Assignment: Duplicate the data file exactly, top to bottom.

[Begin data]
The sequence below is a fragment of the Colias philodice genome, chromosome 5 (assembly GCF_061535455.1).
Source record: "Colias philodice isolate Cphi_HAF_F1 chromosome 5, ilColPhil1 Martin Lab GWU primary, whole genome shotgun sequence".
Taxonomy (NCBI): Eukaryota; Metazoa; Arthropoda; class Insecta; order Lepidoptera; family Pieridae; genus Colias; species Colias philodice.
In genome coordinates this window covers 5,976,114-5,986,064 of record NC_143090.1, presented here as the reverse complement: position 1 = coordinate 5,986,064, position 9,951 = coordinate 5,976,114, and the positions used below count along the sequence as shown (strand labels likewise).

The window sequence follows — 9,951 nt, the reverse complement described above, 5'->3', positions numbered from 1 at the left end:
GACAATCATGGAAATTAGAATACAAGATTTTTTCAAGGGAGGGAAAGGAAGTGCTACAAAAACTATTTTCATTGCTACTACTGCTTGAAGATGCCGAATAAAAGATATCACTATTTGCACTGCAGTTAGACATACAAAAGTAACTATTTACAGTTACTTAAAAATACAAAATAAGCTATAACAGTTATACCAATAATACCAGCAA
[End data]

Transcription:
The sequence below is a fragment of the Colias philodice genome, chromosome 5 (assembly GCF_061535455.1).
Source record: "Colias philodice isolate Cphi_HAF_F1 chromosome 5, ilColPhil1 Martin Lab GWU primary, whole genome shotgun sequence".
Taxonomy (NCBI): Eukaryota; Metazoa; Arthropoda; class Insecta; order Lepidoptera; family Pieridae; genus Colias; species Colias philodice.
In genome coordinates this window covers 5,976,114-5,986,064 of record NC_143090.1, presented here as the reverse complement: position 1 = coordinate 5,986,064, position 9,951 = coordinate 5,976,114, and the positions used below count along the sequence as shown (strand labels likewise).

The window sequence follows — 9,951 nt, the reverse complement described above, 5'->3', positions numbered from 1 at the left end:
GACAATCATGGAAATTAGAATACAAGATTTTTTCAAGGGAGGGAAAGGAAGTGCTACAAAAACTATTTTCATTGCTACTACTGCTTGAAGATGCCGAATAAAAGATATCACTATTTGCACTGCAGTTAGACATACAAAAGTAACTATTTACAGTTACTTAAAAATACAAAATAAGCTATAACAGTTATACCAATAATACCAGCAA